Growth Investing Made Simple

Are you a newly retired baby boomer looking to make the most out of your current savings? Perhaps you’re younger and looking for a way to increase your investment earnings at a faster rate.

Growth investing is fast becoming a popular investment choice for those seeking to achieve higher returns on their investments in less time.

Investing for growth is set apart from other investing strategies due to one major difference. Most investment strategies involve monitoring the historic trends of a stock while juxtaposing this information with a stock’s current performance in order to help determine the possibility of future growth.

If you’re investing specifically for growth, however, you’ll focus more on current factors and will often have less historical information to base your investment decisions on.

If you think there’s increased risk to this investment strategy, you’re correct. However, there are also benefits that accompany the risks.

By being the first to invest in a high-potential stock, you’ll reap greater rewards than those who follow afterwards. This is the main principle of growth investing at work and makes this a highly lucrative way to invest your money.

Let’s look at some of the other key components involved in investing for growth.

Probability

Make probability your friend. If you have little historical information to base your investment decision on, you’ll want to use sound mathematics and probability to weigh the profitability of your stock picks.

* Probability is the chance that your stock will perform favorably and give you a return on your investment

* Magnitude is the amount of earnings you expect to reap if your stock performs favorably.

* Expected Return is the final calculation that takes into account how much you stand to gain when your stock performs favorably and how much you stand to lose if it performs poorly.

If you’re still not sure how all of these terms relate to making a sound investment decision, the following question sums up the entire principle quite nicely:

How much money will I make if I’m right and how much will I lose if I’m wrong?

If you stand to gain a lot when you’re right and lose very little when wrong, this is an ideal investment scenario if you’re investing for growth.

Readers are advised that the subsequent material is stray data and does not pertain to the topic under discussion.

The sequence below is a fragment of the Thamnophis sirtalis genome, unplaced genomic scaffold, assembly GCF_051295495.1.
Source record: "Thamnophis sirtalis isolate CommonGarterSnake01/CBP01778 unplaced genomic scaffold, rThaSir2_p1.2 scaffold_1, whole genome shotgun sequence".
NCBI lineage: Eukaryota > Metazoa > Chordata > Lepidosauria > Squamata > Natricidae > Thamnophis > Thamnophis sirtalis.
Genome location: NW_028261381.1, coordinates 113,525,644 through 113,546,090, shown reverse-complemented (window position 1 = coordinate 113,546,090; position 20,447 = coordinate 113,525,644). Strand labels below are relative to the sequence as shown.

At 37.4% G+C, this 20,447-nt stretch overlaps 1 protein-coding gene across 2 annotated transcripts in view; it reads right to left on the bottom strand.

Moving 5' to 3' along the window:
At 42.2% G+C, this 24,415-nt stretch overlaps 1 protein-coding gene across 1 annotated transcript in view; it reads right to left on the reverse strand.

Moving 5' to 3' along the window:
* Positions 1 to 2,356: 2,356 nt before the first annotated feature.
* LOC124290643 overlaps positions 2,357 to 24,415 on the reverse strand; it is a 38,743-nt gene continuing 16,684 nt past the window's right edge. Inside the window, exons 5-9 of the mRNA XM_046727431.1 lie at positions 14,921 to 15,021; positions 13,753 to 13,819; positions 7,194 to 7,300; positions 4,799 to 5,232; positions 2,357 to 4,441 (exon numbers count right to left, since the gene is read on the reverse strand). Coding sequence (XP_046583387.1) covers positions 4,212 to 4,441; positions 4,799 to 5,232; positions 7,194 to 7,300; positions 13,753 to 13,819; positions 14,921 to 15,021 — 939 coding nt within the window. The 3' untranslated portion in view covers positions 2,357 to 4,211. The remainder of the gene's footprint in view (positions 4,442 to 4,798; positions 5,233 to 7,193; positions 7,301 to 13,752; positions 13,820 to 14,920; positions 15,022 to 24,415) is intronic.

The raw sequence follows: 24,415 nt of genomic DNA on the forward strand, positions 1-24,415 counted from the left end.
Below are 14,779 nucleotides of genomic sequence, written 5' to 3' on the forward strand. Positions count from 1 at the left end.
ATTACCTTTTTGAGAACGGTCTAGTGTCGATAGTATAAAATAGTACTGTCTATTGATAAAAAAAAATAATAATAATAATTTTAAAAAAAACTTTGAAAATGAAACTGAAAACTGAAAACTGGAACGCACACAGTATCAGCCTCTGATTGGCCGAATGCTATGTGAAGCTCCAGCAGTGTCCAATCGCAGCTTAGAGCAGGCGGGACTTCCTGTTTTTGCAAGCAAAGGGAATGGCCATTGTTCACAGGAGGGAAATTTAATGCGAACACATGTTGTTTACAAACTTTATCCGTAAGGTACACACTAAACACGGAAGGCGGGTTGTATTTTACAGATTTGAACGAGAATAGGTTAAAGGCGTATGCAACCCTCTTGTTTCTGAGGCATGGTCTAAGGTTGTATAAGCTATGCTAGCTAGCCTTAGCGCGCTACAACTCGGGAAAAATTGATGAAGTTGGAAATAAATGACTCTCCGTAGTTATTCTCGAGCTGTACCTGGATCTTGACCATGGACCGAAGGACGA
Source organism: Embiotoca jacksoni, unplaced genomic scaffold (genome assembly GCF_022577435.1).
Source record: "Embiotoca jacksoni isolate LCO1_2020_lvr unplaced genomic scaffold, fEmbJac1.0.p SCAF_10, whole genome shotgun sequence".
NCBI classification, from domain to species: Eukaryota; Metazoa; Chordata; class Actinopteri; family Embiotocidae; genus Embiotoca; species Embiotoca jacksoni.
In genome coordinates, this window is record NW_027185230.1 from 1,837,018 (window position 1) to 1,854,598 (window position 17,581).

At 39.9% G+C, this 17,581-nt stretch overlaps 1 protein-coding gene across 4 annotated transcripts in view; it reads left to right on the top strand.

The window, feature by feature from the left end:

Common Sense

It may be a challenge to predict which forms of technology will become big in the future. Who could have predicted that cell phones would be as popular as they are now when they were still in the early stages of development? How about bottled water? If you predicted these immensely popular trends, then you might be reading this article from your yacht in Monaco.

While it may be difficult to predict the future, you can use what you already know to help you make sound investment decisions.

What do you already know? Probably more than you think.

Take typewriters, for example. Investing in a technology that is obviously outdated and becoming closer to extinction is not a profitable move to make. There are many types of investments for which you can use your common sense in order to determine if the overall forecast seems favorable or not.

Economic Trends

Follow a top-down macroeconomic model. Rather than worrying about what other investors are saying is a “hot pick,” look at the larger economic picture.

* Look at what’s happening in the economy. Is there a large-scale trend happening in any major industry?

* Consider what sectors will benefit from these trends and other changes that are taking place in the economy.

* Look at companies that are in those sectors that are best able to deliver to the market what it needs.

Investing for growth uses large-scale trends to help make investment decisions. Start thinking about what you hear or read in the news each day. Ask yourself what areas of the economy are changing and what new types of needs are emerging? These questions will help point you towards potential stocks that are conducive to growth investing.